On the 11th of October 1993, the King led an army of 15 000 impi (warriors) to the South African capital of Pretoria. The Zulu King and his personal bodyguard (the Untouched), stormed the Union Building during a cabinet meeting. The King gave the government an ultimatum:
“Accept me as Emperor, as God has decreed, and I will save this country. We will know peace and prosperity. Our children will be able to live in safety. God knows this. My people know it. And I give you all a chance to know it for yourselves. Allow me to save this country, or die here.”
The cabinet refused and the King killed them all with a flash of immense power, leaving nothing but ash. The already large force of 15 000 was reinforced by others, including groups from the army and police who agreed with the newly crowned Zulu Emperor.
Gauteng, South Africa’s most populous and richest province, was annexed and the Emperor didn’t delay sending out his commanders to secure the rest of South Africa. A large army was sent west, towards the Cape.
The army pressed unopposed up until Port Elizabeth, where it met a concerted defence by the remainders of the South African Defence Force (SADF). The Zulu army was larger, more well-trained, and had superior access to sorcerers and mages. The SADF was crushed and had to pull back.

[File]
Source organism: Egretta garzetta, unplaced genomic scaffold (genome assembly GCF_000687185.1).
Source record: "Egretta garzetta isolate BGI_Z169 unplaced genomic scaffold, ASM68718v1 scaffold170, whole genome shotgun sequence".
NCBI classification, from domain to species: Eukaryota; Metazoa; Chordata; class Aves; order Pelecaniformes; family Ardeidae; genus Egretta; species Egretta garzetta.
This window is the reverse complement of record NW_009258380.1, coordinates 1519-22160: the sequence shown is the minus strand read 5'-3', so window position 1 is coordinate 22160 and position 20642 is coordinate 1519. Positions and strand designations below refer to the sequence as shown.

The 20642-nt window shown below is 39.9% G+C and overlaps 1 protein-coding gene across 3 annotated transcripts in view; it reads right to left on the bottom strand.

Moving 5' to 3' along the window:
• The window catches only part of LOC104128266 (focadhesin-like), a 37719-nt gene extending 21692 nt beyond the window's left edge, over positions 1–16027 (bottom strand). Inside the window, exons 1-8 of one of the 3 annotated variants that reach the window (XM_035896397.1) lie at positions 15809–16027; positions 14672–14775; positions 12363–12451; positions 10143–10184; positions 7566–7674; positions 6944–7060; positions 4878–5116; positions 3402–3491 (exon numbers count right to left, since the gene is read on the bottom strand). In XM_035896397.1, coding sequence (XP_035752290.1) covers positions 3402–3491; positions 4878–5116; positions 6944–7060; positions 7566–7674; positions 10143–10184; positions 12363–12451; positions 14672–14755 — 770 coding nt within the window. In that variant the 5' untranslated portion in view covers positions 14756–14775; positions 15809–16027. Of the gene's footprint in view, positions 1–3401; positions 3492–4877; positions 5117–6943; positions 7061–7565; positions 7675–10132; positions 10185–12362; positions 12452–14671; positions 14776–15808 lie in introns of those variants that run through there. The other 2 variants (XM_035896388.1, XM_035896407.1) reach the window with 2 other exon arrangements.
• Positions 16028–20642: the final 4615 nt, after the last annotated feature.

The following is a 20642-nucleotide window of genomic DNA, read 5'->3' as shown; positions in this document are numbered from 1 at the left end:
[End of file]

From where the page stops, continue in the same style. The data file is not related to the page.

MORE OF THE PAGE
The Zulu advance was halted not by the SADF, but by trouble in Gauteng. Mass protest action had erupted as a result of Zulu occupation. This came to a bloody head on the 18th of November 1993, when 156 protesters were killed, and thousands were injured in clashes with Zulu impi. The protesters that survived went underground, forming a group that came to be known as Goldfield.
With this insurgent group at home, and increasing monster attacks, not to mention surviving SADF troops constantly probing for weaknesses, the Emperor’s forces were in danger on all sides.
In 1994, the Emperor struck a deal with two warlord dynasties – an Earthborn Vampire clan called the Izingane Zgazi and a cabal of Necromancers who had formed an army of the undead that came to be called Shaka’s Chosen.
The vampires and necromancers plunged into both Gauteng to hunt down insurgents, and towards the SADF front. The new forces were brutal and came to be known to kill Zulu troops alongside actual enemies. Yet, they were effective.
Goldfield attacks and an attempted coup in the heart of the Zulu homeland resulted in forces being pulled back. The SADF pressed forward and made it to Port Elizabeth once again, until they were decimated by the vampires and necromancers.
The surviving forces pulled back to a series of bridges called the Three Point Line, which they manage to hold against the Zulu Empire to this day.